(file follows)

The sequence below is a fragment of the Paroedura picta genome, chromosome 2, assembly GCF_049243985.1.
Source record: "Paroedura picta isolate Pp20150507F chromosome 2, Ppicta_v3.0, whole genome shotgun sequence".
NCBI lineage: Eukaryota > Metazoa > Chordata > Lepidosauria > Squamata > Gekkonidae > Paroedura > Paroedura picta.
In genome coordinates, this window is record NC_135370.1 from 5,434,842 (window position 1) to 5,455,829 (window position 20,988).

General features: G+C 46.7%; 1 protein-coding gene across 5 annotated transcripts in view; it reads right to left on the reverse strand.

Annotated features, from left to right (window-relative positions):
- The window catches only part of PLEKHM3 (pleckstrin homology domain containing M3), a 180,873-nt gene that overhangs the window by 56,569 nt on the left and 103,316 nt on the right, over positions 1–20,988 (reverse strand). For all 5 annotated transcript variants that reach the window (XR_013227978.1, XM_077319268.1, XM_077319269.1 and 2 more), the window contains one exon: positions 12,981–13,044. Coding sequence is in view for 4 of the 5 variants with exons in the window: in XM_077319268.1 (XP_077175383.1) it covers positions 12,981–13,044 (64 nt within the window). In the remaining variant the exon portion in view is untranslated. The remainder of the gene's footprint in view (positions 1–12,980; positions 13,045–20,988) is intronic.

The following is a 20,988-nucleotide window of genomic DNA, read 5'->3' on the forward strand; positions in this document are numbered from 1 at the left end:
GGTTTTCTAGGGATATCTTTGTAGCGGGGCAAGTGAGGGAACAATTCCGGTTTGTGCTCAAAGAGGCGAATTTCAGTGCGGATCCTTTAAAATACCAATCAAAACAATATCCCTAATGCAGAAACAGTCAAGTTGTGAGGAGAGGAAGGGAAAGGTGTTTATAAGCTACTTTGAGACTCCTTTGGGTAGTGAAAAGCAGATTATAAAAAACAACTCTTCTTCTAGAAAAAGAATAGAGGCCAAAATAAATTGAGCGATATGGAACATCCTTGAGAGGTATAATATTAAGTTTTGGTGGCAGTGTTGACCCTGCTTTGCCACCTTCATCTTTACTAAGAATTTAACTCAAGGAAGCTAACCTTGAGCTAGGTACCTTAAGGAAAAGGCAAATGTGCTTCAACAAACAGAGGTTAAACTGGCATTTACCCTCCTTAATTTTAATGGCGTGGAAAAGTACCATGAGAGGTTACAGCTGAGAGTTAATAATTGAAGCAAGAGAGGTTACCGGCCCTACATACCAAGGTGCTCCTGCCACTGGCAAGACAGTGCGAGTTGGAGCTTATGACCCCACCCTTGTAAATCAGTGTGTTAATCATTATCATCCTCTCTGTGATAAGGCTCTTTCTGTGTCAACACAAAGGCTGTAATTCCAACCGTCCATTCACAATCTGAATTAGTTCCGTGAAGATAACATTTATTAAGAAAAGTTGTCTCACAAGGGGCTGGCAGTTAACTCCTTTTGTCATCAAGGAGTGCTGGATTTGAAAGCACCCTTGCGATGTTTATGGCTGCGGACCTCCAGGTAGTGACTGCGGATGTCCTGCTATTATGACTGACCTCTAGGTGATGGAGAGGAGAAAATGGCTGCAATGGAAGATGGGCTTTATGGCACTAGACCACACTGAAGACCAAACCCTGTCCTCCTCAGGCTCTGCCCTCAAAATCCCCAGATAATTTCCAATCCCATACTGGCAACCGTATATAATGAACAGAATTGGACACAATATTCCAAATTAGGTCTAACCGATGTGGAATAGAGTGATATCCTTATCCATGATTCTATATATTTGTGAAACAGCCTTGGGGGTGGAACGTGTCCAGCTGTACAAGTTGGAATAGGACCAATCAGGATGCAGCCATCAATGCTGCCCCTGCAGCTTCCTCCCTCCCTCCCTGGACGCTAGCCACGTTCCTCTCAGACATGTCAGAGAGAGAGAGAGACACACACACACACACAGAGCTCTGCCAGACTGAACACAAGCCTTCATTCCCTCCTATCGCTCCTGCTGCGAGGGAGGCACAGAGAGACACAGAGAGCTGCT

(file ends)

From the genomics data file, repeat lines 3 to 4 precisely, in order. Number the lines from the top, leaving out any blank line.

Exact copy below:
NCBI lineage: Eukaryota > Metazoa > Chordata > Lepidosauria > Squamata > Gekkonidae > Paroedura > Paroedura picta.
In genome coordinates, this window is record NC_135370.1 from 5,434,842 (window position 1) to 5,455,829 (window position 20,988).